War Hero Receives His Restored High School Catchers Mitt and a Display Case from His Son
Recently, a Better Display Cases customer, Ed, bought one of our catcher's mitt display cases for his father, restored his dad's mitt from high school, and gave them both to his dad as a present. When he told us a little about his father's history in the military and sent us some pictures of his dad's new case and his old uniform, we knew we wanted to help tell his story, because it really is one that should be remembered.
Ed's father was Joseph, a true American hero who fought in some of the harshest battles the world had ever seen during World War II. Joseph was drafted into the United States Army in 1942, after completing 2 years of college. He underwent tank training at Fort Hood to become part of a Tank Destroyer unit. The Tank Destroyers were specialized squadrons that used a variety of weapons, like self-propelled-guns (drivable artillery cannons) and m18's (recoilless mortar rifles) to take down enemy armor. These brave soldiers were put in charge of destroying the enemy's deadliest weapons, and for that Joseph and his ilk have earned our complete and total respect.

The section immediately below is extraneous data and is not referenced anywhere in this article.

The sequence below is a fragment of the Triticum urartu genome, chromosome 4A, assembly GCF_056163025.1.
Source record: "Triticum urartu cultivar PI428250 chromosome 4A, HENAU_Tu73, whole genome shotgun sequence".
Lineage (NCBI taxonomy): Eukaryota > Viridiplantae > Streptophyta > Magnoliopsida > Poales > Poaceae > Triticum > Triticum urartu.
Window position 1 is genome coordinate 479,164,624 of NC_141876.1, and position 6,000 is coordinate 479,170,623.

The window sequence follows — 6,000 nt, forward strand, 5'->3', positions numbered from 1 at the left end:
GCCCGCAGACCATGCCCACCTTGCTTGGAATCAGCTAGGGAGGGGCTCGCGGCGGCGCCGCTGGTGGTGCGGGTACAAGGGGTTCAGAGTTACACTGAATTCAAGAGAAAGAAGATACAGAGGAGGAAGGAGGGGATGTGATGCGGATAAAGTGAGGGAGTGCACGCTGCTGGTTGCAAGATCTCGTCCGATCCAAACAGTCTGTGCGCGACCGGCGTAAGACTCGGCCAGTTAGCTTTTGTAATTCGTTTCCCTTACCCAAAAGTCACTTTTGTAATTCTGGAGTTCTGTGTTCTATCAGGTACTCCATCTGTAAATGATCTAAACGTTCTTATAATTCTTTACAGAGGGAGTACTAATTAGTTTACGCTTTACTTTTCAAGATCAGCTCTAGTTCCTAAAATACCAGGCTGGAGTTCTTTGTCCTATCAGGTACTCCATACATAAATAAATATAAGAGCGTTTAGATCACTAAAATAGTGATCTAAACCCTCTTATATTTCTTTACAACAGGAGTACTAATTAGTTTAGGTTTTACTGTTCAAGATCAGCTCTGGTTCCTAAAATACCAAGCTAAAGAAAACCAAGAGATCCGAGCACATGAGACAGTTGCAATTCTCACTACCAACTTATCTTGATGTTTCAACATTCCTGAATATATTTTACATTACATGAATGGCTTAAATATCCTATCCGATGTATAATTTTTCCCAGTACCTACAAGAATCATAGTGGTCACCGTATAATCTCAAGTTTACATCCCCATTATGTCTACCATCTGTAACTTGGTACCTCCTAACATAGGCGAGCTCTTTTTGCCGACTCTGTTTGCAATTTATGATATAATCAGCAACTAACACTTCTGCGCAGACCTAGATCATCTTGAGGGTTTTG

In order for the Allied forces to liberate France from Axis control, they needed a safe port on the mainland of Europe to launch a campaign from. The allied generals decided that a huge scale invasion of the beaches of Normandy was their best plan to create this European foothold. The attack would send more than a hundred thousand allied men onto the beach, facing against a heavily fortified wall of German defensive gun emplacements and soldiers.
A fifty-mile section of Normandy's Axis controlled, Atlantic coast was split into five strategic sections that needed to be captured and linked to create a strong enough jumping off point for the rest of the European offensive. 24,000 American, British, and Canadian troops landed shortly after midnight, June 6th, 1944, and started marching up the beach towards the axis forces. Forces continued to land on the beach for weeks, with Joseph's TD division landing on the fourth day of the operation.